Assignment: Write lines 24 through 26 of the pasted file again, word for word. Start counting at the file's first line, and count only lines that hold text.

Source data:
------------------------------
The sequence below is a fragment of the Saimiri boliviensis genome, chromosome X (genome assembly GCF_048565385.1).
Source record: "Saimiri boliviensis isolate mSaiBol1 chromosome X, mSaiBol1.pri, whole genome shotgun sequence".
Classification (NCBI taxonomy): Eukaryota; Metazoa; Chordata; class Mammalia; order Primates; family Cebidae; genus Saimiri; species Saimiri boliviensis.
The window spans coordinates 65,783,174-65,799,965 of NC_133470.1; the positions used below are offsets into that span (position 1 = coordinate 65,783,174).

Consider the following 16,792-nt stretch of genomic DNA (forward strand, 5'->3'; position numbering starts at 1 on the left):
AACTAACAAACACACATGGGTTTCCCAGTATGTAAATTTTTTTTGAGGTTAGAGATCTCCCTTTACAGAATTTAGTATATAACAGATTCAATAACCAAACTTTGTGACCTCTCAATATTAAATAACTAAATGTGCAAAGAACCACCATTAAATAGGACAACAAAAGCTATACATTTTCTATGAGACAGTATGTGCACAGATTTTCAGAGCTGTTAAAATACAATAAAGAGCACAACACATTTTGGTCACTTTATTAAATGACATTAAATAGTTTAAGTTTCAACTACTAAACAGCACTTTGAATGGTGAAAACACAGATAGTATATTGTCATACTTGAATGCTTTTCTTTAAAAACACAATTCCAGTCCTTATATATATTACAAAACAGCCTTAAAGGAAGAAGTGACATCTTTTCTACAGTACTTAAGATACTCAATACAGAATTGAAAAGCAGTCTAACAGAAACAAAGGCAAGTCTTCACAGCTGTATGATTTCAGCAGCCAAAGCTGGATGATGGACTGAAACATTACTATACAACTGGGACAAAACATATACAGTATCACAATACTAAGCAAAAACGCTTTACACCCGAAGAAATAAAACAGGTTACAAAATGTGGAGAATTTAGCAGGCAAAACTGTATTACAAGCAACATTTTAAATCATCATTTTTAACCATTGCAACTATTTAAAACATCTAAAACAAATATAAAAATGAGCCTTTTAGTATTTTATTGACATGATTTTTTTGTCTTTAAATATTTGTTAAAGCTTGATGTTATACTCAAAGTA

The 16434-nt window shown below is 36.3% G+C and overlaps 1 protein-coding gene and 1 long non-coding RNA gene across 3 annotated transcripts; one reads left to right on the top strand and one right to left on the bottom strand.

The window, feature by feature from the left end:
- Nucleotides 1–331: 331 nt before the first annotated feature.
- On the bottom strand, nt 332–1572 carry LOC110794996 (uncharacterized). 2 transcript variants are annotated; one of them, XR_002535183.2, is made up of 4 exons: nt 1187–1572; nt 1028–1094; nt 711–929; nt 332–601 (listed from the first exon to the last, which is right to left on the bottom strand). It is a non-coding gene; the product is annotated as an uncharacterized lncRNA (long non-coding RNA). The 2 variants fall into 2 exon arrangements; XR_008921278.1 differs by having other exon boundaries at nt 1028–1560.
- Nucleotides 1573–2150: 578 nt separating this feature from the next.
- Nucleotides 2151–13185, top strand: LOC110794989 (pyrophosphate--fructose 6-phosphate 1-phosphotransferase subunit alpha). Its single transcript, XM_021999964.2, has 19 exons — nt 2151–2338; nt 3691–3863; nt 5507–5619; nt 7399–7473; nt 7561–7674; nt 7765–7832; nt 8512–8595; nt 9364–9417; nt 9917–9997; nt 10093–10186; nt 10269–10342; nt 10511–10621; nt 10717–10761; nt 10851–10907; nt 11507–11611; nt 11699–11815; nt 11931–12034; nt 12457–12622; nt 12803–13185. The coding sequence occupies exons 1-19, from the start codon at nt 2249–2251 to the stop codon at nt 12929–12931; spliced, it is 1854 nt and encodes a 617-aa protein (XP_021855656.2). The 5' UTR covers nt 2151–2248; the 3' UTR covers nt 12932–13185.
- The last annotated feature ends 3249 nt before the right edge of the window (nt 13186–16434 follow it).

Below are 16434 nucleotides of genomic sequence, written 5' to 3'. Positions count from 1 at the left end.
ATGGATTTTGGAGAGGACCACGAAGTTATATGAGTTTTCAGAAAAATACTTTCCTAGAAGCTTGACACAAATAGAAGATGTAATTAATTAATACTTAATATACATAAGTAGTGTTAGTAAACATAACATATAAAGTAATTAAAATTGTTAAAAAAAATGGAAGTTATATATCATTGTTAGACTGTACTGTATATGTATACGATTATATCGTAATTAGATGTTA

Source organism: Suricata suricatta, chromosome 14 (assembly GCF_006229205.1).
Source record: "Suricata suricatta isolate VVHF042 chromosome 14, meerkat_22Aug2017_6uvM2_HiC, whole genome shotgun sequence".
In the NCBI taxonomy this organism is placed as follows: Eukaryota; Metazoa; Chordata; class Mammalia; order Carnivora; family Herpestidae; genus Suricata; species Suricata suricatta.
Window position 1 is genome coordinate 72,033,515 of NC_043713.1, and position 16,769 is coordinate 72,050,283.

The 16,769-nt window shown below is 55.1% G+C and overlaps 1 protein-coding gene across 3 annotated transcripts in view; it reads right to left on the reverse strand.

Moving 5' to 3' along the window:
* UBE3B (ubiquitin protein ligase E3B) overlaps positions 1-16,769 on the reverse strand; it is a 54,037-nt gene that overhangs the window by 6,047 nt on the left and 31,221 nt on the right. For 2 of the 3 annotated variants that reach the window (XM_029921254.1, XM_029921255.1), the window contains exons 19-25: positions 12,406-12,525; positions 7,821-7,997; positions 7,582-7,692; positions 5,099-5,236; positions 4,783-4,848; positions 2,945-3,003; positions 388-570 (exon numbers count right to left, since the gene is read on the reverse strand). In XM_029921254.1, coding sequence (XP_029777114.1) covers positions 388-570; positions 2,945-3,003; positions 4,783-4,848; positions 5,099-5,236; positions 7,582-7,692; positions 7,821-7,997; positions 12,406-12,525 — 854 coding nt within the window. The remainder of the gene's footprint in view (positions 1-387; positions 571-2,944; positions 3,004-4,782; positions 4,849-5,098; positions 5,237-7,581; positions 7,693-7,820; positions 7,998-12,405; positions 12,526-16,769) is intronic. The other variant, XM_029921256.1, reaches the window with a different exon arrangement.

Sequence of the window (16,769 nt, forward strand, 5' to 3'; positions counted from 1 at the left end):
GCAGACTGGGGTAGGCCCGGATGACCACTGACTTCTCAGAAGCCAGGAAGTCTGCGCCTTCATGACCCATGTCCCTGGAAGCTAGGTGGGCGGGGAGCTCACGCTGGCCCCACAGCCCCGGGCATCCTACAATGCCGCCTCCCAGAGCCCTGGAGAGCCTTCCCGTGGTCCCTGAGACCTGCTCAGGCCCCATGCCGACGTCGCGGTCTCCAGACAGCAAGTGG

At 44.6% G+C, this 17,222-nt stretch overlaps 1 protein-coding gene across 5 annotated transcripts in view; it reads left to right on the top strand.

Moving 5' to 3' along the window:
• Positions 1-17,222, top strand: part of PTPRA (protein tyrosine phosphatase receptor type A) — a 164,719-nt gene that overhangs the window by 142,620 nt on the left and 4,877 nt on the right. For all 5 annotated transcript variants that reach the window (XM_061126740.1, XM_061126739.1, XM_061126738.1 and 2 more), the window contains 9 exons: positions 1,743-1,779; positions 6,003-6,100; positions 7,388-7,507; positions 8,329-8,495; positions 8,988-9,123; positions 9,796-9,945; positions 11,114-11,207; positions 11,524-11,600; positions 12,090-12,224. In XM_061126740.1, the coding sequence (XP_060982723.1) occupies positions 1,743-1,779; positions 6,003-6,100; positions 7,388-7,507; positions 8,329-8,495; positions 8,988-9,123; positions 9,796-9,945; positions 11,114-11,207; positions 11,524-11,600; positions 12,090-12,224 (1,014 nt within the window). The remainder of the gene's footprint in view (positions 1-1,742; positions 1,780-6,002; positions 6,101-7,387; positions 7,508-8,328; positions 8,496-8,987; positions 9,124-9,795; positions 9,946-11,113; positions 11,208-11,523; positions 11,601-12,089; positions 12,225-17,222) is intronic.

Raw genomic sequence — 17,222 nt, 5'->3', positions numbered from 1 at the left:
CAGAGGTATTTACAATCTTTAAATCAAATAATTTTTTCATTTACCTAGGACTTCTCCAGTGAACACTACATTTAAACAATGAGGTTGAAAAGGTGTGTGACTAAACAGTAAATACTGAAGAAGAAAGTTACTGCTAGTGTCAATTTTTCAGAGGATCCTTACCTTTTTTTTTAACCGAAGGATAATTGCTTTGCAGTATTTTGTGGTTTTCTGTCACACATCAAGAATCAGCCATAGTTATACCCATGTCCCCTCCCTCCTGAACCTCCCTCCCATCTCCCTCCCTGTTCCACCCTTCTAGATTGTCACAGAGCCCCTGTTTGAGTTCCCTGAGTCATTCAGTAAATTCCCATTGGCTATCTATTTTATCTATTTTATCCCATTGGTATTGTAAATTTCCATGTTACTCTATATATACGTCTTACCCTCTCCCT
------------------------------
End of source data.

GCAGACTGGGGTAGGCCCGGATGACCACTGACTTCTCAGAAGCCAGGAAGTCTGCGCCTTCATGACCCATGTCCCTGGAAGCTAGGTGGGCGGGGAGCTCACGCTGGCCCCACAGCCCCGGGCATCCTACAATGCCGCCTCCCAGAGCCCTGGAGAGCCTTCCCGTGGTCCCTGAGACCTGCTCAGGCCCCATGCCGACGTCGCGGTCTCCAGACAGCAAGTGG

At 44.6% G+C, this 17,222-nt stretch overlaps 1 protein-coding gene across 5 annotated transcripts in view; it reads left to right on the top strand.

Moving 5' to 3' along the window: